The initiative is contained in a draft proposal from the European Commission on the processing of personal data in the electronic communications sector. If adopted, it would increase the data retention responsibilities of network operators and Internet service providers. Ministers involved in the European Council have agreed to back the police on the issue.
Under the proposals, police would be able to demand the recording and storage of all telecommunications data--including e-mails and Internet use--for up to seven years.
Since 1998 the European working group, ENFOPOL, which focuses specifically on law enforcement issues, has been trying to extend standards for interception by European law enforcement agencies to cover Internet and wireless communications. In the United Kingdom, the Regulation of Investigatory Powers Act was enacted to give law enforcement agencies the power to view data communications. The new proposals, however, go much further and would require changes to the data protection and privacy directives, as well as demand massive amendments to the telecommunications directive under review by the European Parliament.
"It seems police officers are overturning the data protection directive, turning the Internet into their spy system and bizarrely claiming that privacy protection decreases consumer confidence in using the system," said David Banisar, deputy director of Privacy International. "Europe has been at the forefront of protecting individual privacy. It would be tragic to turn it into a law enforcement directive."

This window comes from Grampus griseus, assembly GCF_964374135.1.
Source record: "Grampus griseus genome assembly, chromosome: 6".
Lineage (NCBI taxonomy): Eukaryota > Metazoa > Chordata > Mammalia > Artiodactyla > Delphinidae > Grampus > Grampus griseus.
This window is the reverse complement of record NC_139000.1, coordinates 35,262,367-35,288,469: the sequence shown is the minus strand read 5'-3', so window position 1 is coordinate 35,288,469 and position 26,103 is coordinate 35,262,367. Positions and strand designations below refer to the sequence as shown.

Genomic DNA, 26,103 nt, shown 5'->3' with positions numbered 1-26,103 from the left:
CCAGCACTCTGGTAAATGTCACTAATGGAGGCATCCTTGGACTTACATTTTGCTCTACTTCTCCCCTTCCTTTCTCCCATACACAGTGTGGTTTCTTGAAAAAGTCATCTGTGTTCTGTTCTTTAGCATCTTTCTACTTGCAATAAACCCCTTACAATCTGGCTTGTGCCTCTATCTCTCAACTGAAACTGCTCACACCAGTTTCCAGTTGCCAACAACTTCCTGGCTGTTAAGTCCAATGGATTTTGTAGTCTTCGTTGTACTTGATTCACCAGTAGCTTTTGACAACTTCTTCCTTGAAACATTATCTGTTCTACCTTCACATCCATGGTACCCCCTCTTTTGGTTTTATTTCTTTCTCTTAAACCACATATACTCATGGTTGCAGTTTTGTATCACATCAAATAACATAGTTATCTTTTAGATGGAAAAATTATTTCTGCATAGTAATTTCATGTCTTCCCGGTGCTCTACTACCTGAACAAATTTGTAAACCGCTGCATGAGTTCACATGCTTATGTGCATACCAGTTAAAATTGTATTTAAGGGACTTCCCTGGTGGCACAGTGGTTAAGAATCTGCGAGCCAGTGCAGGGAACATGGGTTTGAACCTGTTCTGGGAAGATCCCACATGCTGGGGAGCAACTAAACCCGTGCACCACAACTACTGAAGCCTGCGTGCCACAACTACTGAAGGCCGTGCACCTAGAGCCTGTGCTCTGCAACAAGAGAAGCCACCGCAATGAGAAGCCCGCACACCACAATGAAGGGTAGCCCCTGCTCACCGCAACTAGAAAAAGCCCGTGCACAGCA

The U.K.'s Information Commissioner--formerly known as the Data Protection Commissioner--is objecting to demands for personal data to be stored for longer than 30 days, the current legal period deemed acceptable for business purposes.
"The initiative requires proper legal scrutiny. ISPs are concerned about taking on such a policing function when they are nothing more than communication organizations," said Iain Bourne, strategic policy manager for the commissioner. "It is disproportionate for police to ask for records of who is communicating with who in terms of objectives for crime prevention."
A joint decision between the Council of Ministers and the European Parliament is needed for ENFOPOL's proposal to be accepted by the Telecommunications Council in June, and the Council can block parliamentary decisions.
"Nothing can get through without the European Council agreeing to it; this is the most major battle over civil liberties ever to take place in Europe," said Tony Bunyan, editor of independent watchdog Statewatch. Bunyan is concerned that not only will the initiative require traffic data to be stored for excessive periods of time, it will also give law enforcement authorities unrestricted access to this personal information, enabling them to trawl back through data years later.
In December, the National Crime Intelligence Squad published a report requesting communication companies to keep traffic logs for seven years, suggesting the need for traffic archive warehouses to store this information.
Speaking before the Trade and Industry select committee March 23, E-minister Patricia Hewitt denied U.K. support for increasing police surveillance.
"I do not agree with the proposals. I saw them in the press, I think, ten days ago. I have not had formal communications with the Home Office. I have discussed it informally with Charles Clarke, and I understand it is his view as well that that proposal should not be implemented," she said.
Staff writer Wendy McAuliffe reported from London.